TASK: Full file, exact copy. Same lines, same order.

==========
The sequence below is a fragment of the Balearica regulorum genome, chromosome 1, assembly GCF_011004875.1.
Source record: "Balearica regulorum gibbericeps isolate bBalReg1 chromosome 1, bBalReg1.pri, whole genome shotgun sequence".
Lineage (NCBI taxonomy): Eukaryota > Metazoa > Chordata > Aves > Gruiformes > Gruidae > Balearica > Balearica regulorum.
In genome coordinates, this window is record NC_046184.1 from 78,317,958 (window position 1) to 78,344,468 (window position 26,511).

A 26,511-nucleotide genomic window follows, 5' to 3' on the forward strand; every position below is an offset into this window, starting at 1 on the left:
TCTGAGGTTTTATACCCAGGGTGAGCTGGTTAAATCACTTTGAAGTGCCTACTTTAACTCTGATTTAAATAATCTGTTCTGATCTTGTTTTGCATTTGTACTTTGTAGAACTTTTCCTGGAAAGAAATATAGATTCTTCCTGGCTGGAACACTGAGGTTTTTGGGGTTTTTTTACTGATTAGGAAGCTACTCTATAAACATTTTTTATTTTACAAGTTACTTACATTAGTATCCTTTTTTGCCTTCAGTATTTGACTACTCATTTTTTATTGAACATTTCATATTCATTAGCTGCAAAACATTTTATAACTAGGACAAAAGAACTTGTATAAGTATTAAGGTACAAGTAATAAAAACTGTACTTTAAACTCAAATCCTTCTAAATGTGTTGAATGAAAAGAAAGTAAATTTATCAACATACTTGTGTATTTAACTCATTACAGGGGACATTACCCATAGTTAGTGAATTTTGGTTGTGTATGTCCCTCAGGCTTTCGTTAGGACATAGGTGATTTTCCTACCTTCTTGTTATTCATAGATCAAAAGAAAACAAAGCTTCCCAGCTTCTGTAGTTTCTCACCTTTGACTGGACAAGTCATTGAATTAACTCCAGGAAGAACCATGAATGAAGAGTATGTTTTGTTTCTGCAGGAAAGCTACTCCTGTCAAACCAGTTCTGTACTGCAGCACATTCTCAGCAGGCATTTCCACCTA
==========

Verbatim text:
The sequence below is a fragment of the Balearica regulorum genome, chromosome 1, assembly GCF_011004875.1.
Source record: "Balearica regulorum gibbericeps isolate bBalReg1 chromosome 1, bBalReg1.pri, whole genome shotgun sequence".
Lineage (NCBI taxonomy): Eukaryota > Metazoa > Chordata > Aves > Gruiformes > Gruidae > Balearica > Balearica regulorum.
In genome coordinates, this window is record NC_046184.1 from 78,317,958 (window position 1) to 78,344,468 (window position 26,511).

A 26,511-nucleotide genomic window follows, 5' to 3' on the forward strand; every position below is an offset into this window, starting at 1 on the left:
TCTGAGGTTTTATACCCAGGGTGAGCTGGTTAAATCACTTTGAAGTGCCTACTTTAACTCTGATTTAAATAATCTGTTCTGATCTTGTTTTGCATTTGTACTTTGTAGAACTTTTCCTGGAAAGAAATATAGATTCTTCCTGGCTGGAACACTGAGGTTTTTGGGGTTTTTTTACTGATTAGGAAGCTACTCTATAAACATTTTTTATTTTACAAGTTACTTACATTAGTATCCTTTTTTGCCTTCAGTATTTGACTACTCATTTTTTATTGAACATTTCATATTCATTAGCTGCAAAACATTTTATAACTAGGACAAAAGAACTTGTATAAGTATTAAGGTACAAGTAATAAAAACTGTACTTTAAACTCAAATCCTTCTAAATGTGTTGAATGAAAAGAAAGTAAATTTATCAACATACTTGTGTATTTAACTCATTACAGGGGACATTACCCATAGTTAGTGAATTTTGGTTGTGTATGTCCCTCAGGCTTTCGTTAGGACATAGGTGATTTTCCTACCTTCTTGTTATTCATAGATCAAAAGAAAACAAAGCTTCCCAGCTTCTGTAGTTTCTCACCTTTGACTGGACAAGTCATTGAATTAACTCCAGGAAGAACCATGAATGAAGAGTATGTTTTGTTTCTGCAGGAAAGCTACTCCTGTCAAACCAGTTCTGTACTGCAGCACATTCTCAGCAGGCATTTCCACCTA